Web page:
The Quarterly recently revised its obituary policy. Beginning with the Summer 2024 issue, the magazine will continue publishing a comprehensive “In Memoriam” listing of deceased alums but will no longer print 100-word obituaries. The reasons for this change are addressed here.

Q: Will the names of deceased alums still be listed in the magazine?
A: Yes. The “In Memoriam” listing of deceased alums and faculty members will continue to appear in each issue of the magazine. You can view a recent example of the list in the online version of the magazine. There is also a section of Legacy.com specifically dedicated to obituaries of deceased Smith alums and other members of the Smith community, populated with notices published by a host of major newspapers. 

Q: What’s the reasoning behind eliminating 100-word obituaries?
A: Over the years, many readers, including family members of deceased alums, have expressed concerns about the fairness of the magazine’s obituary policy. They wondered why some alums are memorialized with 100-word obituaries while others are not. Magazine staff did not write these obituaries but instead published submissions from family members and friends of deceased alums. Recent data shows that only 20% of deceased alums—one in five—received an obituary in the magazine. Moreover, individuals were often frustrated by the magazine’s 100-word limit as well as the often long delay in printing obituaries because of our quarterly production schedule. We believe that running the “In Memoriam” list is the most appropriate and equitable way to recognize our deceased alums.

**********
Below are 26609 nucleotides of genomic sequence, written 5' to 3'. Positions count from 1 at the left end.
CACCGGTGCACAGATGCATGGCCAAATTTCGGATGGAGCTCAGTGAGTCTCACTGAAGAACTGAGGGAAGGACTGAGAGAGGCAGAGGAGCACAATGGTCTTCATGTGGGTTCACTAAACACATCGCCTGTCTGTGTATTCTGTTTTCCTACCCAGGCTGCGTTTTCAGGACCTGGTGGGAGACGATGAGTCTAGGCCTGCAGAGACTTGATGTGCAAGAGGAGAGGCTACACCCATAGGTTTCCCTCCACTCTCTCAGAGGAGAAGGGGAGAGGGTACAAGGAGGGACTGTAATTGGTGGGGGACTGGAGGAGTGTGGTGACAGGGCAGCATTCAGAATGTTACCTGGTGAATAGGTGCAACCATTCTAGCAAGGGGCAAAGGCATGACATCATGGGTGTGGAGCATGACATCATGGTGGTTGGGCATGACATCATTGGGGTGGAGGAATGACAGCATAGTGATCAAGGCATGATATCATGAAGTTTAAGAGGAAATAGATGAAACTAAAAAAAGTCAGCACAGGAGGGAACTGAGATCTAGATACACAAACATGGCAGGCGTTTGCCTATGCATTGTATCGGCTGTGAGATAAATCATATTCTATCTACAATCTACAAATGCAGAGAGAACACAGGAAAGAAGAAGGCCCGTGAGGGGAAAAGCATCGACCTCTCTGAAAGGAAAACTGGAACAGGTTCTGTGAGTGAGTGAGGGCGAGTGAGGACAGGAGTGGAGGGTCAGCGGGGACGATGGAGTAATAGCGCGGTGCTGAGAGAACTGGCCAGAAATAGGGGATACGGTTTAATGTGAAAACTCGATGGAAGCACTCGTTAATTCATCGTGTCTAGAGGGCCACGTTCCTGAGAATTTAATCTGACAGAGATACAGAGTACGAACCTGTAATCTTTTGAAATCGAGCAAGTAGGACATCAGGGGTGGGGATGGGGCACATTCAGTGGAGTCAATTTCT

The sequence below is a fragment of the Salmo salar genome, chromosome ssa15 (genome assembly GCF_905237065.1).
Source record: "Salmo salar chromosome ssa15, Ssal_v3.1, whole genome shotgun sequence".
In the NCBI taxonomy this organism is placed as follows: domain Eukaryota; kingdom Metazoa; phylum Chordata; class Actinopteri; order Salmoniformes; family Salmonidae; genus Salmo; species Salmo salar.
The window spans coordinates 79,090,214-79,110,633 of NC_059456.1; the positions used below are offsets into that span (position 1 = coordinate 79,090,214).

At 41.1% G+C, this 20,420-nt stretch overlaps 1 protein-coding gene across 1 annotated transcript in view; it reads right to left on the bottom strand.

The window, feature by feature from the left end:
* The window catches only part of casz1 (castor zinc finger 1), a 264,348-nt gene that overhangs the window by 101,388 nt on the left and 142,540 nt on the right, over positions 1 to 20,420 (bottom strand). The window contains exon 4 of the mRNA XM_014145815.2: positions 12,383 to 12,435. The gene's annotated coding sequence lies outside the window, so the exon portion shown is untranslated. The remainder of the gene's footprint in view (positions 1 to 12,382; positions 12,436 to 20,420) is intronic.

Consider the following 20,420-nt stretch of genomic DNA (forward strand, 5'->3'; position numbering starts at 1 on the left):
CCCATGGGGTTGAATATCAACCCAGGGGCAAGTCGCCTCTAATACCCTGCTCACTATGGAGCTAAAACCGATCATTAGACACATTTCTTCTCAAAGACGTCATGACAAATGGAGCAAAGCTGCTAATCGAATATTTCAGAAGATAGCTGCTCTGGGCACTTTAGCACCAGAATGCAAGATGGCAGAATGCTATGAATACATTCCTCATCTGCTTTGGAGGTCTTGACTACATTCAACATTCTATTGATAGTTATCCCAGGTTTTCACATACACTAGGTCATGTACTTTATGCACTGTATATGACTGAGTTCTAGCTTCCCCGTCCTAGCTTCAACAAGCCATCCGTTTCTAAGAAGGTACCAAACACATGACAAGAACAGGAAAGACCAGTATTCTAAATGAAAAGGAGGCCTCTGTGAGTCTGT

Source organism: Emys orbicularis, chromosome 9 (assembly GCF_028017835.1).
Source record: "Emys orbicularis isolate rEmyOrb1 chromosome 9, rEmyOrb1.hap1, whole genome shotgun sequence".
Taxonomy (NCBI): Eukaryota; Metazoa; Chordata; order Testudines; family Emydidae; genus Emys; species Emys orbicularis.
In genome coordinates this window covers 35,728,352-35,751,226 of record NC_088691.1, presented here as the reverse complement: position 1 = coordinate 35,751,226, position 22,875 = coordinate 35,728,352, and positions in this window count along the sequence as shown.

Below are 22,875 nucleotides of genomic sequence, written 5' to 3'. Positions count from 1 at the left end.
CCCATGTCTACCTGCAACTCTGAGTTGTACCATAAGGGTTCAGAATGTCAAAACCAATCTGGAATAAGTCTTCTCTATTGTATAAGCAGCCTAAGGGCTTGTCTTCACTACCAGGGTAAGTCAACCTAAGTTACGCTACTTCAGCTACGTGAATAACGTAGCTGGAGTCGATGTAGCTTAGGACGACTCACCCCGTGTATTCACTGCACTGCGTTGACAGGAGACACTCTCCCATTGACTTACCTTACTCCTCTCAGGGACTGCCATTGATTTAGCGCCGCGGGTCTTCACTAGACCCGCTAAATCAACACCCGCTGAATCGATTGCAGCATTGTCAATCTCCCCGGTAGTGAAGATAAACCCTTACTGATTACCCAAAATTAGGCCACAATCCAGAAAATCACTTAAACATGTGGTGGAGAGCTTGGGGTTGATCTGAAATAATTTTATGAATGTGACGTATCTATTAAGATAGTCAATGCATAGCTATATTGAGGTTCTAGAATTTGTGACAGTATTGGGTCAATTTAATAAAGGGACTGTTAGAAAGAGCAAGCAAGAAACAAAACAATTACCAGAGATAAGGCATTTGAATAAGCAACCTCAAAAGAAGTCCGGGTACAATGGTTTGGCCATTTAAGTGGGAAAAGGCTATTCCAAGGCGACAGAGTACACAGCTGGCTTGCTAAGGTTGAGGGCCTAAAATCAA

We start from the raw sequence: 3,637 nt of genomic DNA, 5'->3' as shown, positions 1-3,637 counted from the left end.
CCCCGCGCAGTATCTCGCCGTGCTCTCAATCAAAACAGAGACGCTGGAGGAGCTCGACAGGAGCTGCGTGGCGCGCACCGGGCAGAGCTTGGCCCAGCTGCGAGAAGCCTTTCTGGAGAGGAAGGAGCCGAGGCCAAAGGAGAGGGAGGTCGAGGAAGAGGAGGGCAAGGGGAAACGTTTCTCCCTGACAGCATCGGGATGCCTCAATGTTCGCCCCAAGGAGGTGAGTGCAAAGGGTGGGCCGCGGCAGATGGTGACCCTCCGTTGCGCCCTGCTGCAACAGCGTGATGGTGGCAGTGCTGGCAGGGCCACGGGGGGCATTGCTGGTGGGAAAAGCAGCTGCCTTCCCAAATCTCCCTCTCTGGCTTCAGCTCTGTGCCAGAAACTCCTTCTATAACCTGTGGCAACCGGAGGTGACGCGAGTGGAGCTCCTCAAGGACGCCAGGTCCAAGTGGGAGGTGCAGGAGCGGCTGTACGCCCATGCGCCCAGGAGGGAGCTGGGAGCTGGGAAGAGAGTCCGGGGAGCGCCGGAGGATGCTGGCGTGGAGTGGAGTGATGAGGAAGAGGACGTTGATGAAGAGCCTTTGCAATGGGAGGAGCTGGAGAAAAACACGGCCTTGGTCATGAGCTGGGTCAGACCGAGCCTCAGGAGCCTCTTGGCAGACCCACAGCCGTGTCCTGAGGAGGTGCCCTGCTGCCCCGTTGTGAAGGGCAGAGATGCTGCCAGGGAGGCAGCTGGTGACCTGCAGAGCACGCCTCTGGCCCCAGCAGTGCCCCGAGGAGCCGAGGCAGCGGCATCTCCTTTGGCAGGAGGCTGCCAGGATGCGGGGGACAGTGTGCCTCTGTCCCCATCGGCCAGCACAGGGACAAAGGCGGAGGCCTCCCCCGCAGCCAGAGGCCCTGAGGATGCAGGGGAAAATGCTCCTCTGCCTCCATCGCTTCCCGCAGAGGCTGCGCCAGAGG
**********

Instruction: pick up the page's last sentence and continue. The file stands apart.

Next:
Q: Why is the magazine changing this policy now?
A: With the Summer 2024 issue, the magazine will debut a top-to-bottom redesign. It represents the first time the magazine has been redesigned in decades. Ceasing the publication of 100-word obituaries has been a topic of discussion for some time, but the decision to do so in tandem with the magazine’s redesign felt most appropriate. Celebrating the lives and accomplishments of our alums will continue to be the heart of the magazine’s mission.

Q: Can I still report the death of an alum?
A: Yes. The Smith College Office of Alumnae Relations accepts and fact-checks death notices from family members and friends of deceased alums. To report a death, use our web form or email the records department directly at smithierecords@smith.edu

Q: How else can alums honor deceased classmates?
A: Alums are welcome to submit a class note with a short reflection or memory of a deceased classmate or family member for possible inclusion in the magazine. (Please note, full obituaries will not be published in the class notes section.) We encourage class officers to publish classmates’ obituaries on Smith-hosted websites. And alums can find Smithie obituaries on the Smith community page of Legacy.com. Please be assured that the decision to run only the “In Memoriam” listing in the magazine was made after much thoughtful reflection and in the best interest of our readers.

Issue Archive

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Past Reads

Check out some articles from past issues of the Smith Alumnae Quarterly to see how members of the Smith community have been working to push the world forward.